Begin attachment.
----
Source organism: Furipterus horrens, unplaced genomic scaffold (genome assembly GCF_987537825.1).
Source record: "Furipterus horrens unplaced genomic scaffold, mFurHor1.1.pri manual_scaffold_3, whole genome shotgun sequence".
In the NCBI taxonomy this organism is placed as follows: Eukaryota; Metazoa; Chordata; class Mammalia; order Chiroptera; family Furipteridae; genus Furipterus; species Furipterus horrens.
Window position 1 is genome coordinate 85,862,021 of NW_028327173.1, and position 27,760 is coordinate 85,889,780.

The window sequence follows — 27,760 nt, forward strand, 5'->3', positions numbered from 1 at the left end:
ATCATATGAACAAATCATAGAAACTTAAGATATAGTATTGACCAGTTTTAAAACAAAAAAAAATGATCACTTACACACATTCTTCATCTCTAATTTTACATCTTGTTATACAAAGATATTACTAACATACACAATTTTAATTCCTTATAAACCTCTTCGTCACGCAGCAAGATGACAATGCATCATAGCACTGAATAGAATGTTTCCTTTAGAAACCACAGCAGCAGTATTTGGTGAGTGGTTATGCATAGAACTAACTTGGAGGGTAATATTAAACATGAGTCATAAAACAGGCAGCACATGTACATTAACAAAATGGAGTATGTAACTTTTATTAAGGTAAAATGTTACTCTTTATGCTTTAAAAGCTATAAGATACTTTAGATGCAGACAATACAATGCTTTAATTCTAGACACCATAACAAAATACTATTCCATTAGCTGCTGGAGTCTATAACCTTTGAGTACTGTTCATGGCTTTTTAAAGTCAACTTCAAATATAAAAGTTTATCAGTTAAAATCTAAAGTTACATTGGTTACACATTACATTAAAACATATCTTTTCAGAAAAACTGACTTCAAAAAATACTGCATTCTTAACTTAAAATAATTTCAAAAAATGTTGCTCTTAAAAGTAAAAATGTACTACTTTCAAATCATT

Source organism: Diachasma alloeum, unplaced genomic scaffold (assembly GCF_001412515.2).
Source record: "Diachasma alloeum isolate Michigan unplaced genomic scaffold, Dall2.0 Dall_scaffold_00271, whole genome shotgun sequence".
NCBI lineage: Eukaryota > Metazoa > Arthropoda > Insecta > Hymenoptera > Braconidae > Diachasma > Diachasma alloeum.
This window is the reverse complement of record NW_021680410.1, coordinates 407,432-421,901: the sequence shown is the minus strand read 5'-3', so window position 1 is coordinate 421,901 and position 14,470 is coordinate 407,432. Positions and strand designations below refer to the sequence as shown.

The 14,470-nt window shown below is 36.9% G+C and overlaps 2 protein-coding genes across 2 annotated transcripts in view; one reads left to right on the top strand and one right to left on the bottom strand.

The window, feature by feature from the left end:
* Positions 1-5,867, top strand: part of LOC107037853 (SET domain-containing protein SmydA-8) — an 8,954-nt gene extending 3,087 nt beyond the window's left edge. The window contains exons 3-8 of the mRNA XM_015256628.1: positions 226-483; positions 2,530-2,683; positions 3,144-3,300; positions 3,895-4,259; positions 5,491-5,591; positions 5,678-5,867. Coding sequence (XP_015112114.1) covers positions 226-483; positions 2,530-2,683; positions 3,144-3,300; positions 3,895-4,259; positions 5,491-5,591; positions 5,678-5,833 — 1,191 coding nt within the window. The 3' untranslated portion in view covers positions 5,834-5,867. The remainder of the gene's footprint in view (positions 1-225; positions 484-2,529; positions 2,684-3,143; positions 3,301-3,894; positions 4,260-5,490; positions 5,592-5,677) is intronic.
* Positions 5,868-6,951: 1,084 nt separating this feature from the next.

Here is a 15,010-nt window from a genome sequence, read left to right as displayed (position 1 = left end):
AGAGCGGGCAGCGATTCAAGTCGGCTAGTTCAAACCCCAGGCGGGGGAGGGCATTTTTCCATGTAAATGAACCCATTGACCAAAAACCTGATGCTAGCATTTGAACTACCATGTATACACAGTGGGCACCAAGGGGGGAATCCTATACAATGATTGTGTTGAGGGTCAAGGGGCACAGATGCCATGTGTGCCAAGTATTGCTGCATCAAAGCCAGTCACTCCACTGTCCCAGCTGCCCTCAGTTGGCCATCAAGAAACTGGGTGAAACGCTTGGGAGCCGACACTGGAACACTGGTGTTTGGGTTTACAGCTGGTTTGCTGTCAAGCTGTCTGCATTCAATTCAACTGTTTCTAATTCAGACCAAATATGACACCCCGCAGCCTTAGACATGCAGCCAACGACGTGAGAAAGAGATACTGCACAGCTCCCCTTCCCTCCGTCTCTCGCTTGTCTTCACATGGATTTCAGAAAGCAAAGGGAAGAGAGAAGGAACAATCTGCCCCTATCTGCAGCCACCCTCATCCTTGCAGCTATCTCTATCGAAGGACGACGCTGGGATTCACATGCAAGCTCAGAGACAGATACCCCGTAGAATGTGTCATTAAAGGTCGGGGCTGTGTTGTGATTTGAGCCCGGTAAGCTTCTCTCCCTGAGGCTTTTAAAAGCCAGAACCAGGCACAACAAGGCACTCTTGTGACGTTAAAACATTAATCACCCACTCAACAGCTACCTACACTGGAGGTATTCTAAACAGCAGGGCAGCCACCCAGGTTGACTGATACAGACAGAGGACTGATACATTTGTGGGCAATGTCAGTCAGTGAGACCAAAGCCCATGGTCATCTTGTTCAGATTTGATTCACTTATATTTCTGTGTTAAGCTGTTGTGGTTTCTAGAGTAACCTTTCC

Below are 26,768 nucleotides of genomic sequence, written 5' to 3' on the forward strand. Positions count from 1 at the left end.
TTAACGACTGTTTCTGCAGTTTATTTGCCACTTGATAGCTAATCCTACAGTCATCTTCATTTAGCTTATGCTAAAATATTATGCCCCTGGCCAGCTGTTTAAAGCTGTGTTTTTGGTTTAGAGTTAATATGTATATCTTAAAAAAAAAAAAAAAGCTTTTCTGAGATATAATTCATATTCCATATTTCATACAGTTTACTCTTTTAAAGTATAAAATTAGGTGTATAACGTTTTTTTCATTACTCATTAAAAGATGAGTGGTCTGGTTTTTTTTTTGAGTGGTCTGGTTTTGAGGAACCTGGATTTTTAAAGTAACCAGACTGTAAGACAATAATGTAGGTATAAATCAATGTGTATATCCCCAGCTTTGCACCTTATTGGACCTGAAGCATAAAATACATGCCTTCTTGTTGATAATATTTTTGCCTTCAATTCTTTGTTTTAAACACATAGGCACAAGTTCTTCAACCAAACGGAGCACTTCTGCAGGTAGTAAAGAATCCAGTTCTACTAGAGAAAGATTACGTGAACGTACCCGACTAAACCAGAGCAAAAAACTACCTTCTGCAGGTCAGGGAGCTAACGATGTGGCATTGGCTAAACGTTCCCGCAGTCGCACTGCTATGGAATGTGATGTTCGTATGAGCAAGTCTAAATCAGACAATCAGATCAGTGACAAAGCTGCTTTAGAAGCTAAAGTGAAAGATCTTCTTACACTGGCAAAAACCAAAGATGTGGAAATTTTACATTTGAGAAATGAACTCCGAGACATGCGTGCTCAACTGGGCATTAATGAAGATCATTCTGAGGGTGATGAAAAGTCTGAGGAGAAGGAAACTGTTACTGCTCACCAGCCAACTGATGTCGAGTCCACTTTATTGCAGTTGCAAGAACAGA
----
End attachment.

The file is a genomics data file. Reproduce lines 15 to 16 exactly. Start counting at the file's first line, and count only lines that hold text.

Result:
Here is a 15,010-nt window from a genome sequence, read left to right as displayed (position 1 = left end):
AGAGCGGGCAGCGATTCAAGTCGGCTAGTTCAAACCCCAGGCGGGGGAGGGCATTTTTCCATGTAAATGAACCCATTGACCAAAAACCTGATGCTAGCATTTGAACTACCATGTATACACAGTGGGCACCAAGGGGGGAATCCTATACAATGATTGTGTTGAGGGTCAAGGGGCACAGATGCCATGTGTGCCAAGTATTGCTGCATCAAAGCCAGTCACTCCACTGTCCCAGCTGCCCTCAGTTGGCCATCAAGAAACTGGGTGAAACGCTTGGGAGCCGACACTGGAACACTGGTGTTTGGGTTTACAGCTGGTTTGCTGTCAAGCTGTCTGCATTCAATTCAACTGTTTCTAATTCAGACCAAATATGACACCCCGCAGCCTTAGACATGCAGCCAACGACGTGAGAAAGAGATACTGCACAGCTCCCCTTCCCTCCGTCTCTCGCTTGTCTTCACATGGATTTCAGAAAGCAAAGGGAAGAGAGAAGGAACAATCTGCCCCTATCTGCAGCCACCCTCATCCTTGCAGCTATCTCTATCGAAGGACGACGCTGGGATTCACATGCAAGCTCAGAGACAGATACCCCGTAGAATGTGTCATTAAAGGTCGGGGCTGTGTTGTGATTTGAGCCCGGTAAGCTTCTCTCCCTGAGGCTTTTAAAAGCCAGAACCAGGCACAACAAGGCACTCTTGTGACGTTAAAACATTAATCACCCACTCAACAGCTACCTACACTGGAGGTATTCTAAACAGCAGGGCAGCCACCCAGGTTGACTGATACAGACAGAGGACTGATACATTTGTGGGCAATGTCAGTCAGTGAGACCAAAGCCCATGGTCATCTTGTTCAGATTTGATTCACTTATATTTCTGTGTTAAGCTGTTGTGGTTTCTAGAGTAACCTTTCC